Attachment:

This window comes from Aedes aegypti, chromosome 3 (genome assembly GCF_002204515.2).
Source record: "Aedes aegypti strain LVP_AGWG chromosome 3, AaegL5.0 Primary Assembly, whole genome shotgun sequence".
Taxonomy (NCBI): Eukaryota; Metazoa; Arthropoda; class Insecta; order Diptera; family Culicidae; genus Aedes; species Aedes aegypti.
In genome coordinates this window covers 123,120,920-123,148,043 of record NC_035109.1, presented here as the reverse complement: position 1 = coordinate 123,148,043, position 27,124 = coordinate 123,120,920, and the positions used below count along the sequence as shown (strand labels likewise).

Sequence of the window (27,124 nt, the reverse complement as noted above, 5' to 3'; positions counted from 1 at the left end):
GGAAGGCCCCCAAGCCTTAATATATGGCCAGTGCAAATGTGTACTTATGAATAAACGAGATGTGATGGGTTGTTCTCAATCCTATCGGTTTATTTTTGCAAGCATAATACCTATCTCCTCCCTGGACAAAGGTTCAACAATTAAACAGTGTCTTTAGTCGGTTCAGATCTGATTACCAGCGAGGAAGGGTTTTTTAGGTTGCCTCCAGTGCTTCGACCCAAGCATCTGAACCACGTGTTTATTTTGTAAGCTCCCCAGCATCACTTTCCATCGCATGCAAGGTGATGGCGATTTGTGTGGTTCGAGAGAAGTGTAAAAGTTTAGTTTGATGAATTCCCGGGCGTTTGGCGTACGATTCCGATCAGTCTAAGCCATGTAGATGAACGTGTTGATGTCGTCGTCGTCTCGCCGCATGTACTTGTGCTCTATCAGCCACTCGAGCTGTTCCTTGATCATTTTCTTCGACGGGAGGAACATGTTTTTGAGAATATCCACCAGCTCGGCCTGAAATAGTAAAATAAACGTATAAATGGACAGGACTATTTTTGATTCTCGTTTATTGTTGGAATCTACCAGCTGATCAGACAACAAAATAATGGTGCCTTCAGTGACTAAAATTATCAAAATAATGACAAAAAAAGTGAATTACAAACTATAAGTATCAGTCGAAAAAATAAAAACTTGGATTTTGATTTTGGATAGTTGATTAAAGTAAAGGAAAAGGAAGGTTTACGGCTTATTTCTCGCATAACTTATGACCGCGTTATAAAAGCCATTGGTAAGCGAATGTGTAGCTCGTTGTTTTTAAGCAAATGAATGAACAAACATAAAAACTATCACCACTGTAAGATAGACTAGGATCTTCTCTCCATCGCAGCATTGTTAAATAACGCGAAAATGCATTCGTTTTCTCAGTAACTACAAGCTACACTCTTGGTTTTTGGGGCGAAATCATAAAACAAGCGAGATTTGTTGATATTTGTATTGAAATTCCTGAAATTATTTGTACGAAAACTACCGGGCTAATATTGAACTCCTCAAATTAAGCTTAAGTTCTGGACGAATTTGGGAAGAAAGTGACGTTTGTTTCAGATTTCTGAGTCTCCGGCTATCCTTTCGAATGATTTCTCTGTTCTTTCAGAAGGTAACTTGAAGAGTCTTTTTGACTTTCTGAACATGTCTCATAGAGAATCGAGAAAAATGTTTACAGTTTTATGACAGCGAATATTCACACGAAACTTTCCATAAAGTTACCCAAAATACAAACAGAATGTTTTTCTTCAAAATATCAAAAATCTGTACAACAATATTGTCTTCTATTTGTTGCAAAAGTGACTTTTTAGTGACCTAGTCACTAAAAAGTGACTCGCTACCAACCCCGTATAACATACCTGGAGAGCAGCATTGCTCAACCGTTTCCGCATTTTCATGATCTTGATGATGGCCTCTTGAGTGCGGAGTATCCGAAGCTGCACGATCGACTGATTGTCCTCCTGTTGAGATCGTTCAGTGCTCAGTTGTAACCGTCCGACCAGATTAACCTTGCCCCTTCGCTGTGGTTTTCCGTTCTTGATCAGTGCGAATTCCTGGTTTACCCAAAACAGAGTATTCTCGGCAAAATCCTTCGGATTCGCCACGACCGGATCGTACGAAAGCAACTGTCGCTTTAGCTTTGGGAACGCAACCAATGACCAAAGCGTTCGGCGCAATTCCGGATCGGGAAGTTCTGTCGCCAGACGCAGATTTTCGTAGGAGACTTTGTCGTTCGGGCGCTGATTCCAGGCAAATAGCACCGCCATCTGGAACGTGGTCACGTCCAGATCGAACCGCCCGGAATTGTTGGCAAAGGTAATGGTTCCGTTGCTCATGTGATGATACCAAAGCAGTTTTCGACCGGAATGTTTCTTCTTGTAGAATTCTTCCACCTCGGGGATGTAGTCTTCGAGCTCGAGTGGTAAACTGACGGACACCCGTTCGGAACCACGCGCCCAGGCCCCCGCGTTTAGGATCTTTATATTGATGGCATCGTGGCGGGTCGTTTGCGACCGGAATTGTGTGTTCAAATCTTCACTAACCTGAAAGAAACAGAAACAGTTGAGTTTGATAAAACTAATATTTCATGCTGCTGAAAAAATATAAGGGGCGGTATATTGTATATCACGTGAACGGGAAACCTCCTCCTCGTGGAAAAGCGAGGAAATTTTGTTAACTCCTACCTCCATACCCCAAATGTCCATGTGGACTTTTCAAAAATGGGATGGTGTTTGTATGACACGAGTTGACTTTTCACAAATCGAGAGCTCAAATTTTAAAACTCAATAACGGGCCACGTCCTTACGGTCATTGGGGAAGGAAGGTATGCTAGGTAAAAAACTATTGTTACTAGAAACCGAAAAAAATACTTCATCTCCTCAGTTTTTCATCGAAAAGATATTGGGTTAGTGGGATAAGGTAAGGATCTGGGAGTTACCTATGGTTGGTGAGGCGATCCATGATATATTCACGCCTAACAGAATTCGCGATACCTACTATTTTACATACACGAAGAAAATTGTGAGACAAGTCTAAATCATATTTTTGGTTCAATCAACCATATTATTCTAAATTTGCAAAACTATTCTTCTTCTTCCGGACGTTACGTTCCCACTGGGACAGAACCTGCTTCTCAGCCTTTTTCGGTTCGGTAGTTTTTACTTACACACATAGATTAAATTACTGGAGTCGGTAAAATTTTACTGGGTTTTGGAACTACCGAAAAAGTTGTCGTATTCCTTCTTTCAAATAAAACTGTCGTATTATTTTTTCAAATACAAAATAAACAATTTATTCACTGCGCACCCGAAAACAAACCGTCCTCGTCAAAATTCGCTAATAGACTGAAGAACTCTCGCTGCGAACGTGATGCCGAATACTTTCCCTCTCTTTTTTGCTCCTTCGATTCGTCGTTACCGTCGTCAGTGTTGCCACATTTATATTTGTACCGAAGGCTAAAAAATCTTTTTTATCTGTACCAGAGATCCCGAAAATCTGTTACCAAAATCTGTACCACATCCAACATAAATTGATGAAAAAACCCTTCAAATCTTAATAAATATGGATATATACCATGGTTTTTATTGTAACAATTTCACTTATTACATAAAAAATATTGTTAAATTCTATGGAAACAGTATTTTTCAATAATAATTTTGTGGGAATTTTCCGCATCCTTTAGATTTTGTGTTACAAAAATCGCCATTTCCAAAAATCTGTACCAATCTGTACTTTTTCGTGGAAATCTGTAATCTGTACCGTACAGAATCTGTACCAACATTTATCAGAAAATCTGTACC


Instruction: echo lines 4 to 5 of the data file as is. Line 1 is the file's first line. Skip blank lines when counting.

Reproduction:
In genome coordinates this window covers 123,120,920-123,148,043 of record NC_035109.1, presented here as the reverse complement: position 1 = coordinate 123,148,043, position 27,124 = coordinate 123,120,920, and the positions used below count along the sequence as shown (strand labels likewise).

Sequence of the window (27,124 nt, the reverse complement as noted above, 5' to 3'; positions counted from 1 at the left end):